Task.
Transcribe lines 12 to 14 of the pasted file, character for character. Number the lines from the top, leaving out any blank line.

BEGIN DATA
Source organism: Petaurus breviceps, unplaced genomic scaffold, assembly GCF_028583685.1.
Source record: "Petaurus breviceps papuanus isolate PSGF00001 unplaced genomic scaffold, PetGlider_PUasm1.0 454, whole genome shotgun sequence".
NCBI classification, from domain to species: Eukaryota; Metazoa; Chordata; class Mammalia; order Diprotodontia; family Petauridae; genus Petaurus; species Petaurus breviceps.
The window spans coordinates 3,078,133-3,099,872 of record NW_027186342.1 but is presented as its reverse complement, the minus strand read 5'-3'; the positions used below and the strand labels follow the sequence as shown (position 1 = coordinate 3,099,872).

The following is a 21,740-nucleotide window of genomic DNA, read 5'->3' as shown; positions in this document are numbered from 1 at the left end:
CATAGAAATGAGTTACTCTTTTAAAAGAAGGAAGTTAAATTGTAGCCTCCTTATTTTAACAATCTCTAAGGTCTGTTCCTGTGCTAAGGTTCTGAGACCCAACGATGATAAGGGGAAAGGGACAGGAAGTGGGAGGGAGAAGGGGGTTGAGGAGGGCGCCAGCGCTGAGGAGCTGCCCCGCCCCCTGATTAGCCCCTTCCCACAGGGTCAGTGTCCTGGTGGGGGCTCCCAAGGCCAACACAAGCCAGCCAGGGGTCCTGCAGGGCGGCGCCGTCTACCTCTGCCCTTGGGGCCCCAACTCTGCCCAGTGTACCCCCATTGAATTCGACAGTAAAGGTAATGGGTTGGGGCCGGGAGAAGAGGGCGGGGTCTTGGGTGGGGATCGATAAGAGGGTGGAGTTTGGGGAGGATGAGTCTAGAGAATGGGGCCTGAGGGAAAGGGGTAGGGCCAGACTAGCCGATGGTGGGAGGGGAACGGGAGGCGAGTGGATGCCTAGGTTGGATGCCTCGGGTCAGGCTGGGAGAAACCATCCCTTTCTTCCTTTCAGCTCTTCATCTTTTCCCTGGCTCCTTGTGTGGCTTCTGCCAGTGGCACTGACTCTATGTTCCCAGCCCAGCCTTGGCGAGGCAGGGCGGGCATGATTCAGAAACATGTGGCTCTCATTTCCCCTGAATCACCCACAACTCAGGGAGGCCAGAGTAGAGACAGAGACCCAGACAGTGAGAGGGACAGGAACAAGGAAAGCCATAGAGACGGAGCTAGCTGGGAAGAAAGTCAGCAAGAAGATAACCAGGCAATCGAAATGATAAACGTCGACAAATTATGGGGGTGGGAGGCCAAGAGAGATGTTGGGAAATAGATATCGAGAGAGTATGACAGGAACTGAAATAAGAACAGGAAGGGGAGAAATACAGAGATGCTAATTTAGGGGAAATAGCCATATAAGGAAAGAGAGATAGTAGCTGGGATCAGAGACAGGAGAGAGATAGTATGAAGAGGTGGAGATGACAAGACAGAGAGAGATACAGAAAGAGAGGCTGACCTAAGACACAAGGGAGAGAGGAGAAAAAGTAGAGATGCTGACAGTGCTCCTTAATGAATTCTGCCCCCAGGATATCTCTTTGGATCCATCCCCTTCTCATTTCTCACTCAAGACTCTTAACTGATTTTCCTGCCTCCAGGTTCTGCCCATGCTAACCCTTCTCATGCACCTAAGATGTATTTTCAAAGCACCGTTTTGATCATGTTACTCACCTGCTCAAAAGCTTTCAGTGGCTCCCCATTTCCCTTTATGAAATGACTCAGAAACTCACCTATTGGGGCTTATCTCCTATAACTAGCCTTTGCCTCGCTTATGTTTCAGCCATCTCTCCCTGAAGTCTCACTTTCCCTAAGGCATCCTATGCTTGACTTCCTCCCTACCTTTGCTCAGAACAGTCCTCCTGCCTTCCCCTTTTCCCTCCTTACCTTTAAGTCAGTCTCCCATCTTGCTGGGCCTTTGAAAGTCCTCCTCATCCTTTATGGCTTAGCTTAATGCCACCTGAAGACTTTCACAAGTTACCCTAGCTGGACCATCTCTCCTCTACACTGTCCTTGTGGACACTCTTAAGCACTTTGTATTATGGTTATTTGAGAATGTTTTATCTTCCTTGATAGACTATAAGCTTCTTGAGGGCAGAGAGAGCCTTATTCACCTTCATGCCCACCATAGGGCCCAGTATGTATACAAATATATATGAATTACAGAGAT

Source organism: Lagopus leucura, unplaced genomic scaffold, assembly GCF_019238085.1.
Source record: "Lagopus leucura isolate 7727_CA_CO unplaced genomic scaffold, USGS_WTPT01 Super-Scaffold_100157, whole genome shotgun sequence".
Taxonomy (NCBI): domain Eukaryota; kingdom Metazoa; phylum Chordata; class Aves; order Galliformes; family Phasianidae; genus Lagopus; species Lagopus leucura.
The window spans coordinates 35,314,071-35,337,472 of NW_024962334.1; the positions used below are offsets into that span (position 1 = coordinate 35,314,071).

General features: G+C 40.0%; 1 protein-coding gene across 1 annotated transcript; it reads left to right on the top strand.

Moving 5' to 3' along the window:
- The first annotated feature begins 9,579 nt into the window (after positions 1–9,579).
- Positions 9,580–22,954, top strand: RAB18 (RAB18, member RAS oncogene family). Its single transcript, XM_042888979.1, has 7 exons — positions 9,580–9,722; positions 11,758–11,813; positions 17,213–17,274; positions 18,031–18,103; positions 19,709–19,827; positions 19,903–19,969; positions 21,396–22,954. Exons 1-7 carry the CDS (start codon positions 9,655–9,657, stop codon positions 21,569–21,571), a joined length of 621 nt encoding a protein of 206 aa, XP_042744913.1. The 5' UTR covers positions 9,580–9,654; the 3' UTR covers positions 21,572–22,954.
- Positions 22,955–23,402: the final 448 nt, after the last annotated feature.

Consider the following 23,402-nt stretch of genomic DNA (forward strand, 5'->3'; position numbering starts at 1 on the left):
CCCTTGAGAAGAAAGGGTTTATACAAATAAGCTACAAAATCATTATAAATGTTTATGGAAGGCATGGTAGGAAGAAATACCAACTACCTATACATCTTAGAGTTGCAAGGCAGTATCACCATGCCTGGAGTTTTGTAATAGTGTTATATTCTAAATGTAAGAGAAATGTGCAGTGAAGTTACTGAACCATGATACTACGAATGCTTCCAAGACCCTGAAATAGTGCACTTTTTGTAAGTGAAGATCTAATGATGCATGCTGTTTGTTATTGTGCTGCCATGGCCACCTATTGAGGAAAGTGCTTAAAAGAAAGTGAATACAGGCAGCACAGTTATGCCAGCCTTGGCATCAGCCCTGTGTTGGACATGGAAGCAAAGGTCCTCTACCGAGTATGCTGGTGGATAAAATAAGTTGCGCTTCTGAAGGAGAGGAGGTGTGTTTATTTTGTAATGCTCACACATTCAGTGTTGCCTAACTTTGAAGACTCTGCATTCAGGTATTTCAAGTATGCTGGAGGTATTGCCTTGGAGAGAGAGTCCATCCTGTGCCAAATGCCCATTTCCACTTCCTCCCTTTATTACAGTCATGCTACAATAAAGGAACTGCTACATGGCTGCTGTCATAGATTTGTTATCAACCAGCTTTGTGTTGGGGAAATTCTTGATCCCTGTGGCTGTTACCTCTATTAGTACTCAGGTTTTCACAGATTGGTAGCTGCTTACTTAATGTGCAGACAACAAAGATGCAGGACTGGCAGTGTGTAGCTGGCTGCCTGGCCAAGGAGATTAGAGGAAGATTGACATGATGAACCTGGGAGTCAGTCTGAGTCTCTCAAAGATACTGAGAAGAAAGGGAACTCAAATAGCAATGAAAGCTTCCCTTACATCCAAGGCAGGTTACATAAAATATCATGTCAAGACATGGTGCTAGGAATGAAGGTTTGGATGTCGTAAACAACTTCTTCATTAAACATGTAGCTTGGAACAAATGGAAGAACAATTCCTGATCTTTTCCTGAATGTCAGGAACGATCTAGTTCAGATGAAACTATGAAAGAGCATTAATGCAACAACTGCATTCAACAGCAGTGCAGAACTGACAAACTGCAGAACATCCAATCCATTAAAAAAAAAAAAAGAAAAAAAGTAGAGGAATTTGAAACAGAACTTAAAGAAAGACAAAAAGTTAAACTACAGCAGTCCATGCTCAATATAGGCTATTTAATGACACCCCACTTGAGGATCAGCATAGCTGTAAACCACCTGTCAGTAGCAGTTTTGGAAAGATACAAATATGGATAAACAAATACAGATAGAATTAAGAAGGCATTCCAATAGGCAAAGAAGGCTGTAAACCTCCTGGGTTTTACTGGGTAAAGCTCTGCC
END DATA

Moving 5' to 3' along the window:
- The first annotated feature begins 9,579 nt into the window (after positions 1–9,579).
- Positions 9,580–22,954, top strand: RAB18 (RAB18, member RAS oncogene family). Its single transcript, XM_042888979.1, has 7 exons — positions 9,580–9,722; positions 11,758–11,813; positions 17,213–17,274; positions 18,031–18,103; positions 19,709–19,827; positions 19,903–19,969; positions 21,396–22,954. Exons 1-7 carry the CDS (start codon positions 9,655–9,657, stop codon positions 21,569–21,571), a joined length of 621 nt encoding a protein of 206 aa, XP_042744913.1. The 5' UTR covers positions 9,580–9,654; the 3' UTR covers positions 21,572–22,954.